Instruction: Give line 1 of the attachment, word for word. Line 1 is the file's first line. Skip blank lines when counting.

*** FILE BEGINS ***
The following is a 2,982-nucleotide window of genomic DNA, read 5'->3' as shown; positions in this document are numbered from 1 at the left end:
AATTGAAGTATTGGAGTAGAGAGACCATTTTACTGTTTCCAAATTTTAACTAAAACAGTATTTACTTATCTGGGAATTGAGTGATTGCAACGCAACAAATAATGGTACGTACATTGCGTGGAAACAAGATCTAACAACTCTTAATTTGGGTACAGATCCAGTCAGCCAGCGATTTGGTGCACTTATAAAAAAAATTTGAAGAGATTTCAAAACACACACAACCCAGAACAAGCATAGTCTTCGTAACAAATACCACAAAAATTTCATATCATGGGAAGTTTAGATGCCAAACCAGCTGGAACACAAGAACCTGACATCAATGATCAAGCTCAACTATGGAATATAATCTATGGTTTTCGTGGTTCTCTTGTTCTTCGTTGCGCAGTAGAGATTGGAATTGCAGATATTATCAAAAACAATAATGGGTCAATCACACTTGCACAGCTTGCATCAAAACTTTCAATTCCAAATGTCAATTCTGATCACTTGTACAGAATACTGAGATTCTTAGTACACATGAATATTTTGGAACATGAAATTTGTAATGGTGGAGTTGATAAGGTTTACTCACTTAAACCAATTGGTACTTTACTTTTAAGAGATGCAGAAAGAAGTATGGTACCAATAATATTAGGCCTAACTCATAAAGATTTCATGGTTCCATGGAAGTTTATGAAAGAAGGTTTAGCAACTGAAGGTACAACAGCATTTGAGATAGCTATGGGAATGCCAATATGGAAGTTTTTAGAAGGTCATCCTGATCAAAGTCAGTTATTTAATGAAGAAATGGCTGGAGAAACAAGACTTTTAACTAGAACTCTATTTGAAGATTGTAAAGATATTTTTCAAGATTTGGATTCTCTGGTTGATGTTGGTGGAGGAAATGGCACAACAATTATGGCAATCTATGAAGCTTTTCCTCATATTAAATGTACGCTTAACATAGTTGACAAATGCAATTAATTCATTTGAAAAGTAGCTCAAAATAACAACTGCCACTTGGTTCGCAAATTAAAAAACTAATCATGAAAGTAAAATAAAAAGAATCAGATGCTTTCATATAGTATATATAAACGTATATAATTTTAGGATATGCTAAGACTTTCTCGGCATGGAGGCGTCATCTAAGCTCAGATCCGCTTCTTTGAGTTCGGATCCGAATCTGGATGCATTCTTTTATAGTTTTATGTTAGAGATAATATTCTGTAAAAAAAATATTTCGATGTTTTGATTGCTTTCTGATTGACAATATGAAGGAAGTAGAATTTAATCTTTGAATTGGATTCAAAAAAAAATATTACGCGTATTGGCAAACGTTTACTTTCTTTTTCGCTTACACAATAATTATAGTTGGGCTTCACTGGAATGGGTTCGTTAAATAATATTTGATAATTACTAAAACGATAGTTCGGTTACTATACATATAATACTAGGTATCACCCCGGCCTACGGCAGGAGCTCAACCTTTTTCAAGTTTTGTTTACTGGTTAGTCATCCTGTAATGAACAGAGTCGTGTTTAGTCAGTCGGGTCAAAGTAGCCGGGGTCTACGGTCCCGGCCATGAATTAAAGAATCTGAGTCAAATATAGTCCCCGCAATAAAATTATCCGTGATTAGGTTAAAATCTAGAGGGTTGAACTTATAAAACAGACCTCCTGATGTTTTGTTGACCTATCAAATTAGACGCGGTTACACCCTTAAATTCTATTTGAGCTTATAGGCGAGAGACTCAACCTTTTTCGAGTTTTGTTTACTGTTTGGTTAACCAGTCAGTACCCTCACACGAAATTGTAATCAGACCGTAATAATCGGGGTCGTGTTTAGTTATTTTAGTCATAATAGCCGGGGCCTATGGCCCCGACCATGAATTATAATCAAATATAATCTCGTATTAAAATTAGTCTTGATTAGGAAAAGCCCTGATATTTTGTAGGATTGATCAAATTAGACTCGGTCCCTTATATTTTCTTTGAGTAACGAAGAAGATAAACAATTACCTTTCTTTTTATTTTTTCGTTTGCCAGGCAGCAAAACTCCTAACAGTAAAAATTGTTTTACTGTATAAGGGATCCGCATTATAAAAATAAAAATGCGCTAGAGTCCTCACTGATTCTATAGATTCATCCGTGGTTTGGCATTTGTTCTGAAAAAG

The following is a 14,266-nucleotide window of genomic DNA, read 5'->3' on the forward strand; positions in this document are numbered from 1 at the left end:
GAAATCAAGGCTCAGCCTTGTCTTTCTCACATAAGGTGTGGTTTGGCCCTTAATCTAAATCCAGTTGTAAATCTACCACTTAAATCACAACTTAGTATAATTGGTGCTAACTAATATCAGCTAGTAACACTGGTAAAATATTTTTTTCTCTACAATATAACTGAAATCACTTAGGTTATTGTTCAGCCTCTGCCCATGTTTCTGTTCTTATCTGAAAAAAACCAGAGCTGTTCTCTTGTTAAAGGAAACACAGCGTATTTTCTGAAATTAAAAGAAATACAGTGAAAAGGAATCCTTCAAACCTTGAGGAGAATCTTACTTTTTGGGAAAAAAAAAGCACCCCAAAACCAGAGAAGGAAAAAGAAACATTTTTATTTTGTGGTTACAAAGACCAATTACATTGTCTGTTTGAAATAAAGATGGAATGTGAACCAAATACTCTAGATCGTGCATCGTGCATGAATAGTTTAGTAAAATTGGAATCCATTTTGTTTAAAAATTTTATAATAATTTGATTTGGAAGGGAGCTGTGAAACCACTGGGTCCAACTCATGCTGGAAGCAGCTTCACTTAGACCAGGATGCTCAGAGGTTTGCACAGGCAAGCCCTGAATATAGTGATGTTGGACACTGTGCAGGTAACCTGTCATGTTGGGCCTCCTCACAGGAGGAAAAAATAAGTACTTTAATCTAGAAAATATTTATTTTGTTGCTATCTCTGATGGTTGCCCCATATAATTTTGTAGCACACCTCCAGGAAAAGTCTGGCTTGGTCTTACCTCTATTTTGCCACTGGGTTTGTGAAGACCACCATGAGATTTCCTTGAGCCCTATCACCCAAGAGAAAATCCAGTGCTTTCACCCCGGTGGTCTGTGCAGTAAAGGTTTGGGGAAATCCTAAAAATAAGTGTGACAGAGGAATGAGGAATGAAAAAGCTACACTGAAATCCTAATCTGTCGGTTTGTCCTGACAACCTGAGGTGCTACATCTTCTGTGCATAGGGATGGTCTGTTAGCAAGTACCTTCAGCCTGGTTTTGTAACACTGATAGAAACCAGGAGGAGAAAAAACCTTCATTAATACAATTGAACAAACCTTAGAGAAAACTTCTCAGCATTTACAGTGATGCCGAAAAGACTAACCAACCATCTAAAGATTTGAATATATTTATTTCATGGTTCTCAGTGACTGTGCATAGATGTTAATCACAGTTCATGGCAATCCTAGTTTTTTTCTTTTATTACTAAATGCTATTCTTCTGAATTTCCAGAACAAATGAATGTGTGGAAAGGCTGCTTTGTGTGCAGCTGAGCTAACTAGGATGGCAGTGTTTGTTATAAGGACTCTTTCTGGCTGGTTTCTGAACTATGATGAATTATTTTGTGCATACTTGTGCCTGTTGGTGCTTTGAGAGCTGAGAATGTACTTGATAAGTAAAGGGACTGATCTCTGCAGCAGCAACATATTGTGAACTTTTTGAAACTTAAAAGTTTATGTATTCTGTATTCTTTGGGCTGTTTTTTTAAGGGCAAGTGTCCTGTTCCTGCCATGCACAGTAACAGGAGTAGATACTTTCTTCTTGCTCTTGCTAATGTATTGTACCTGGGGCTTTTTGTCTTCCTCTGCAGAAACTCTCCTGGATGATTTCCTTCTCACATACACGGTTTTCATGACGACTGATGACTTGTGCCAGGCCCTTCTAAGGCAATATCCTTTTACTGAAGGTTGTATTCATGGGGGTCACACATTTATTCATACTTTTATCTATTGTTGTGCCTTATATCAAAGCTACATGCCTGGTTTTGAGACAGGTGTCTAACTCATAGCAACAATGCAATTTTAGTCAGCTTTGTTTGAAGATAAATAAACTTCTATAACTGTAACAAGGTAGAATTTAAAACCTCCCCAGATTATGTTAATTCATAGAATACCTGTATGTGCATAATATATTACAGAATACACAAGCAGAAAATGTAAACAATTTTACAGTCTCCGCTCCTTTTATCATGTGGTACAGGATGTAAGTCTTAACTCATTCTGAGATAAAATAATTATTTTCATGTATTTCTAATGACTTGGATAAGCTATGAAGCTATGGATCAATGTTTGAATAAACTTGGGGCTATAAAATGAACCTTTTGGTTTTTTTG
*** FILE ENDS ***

The following is a 2,982-nucleotide window of genomic DNA, read 5'->3' as shown; positions in this document are numbered from 1 at the left end: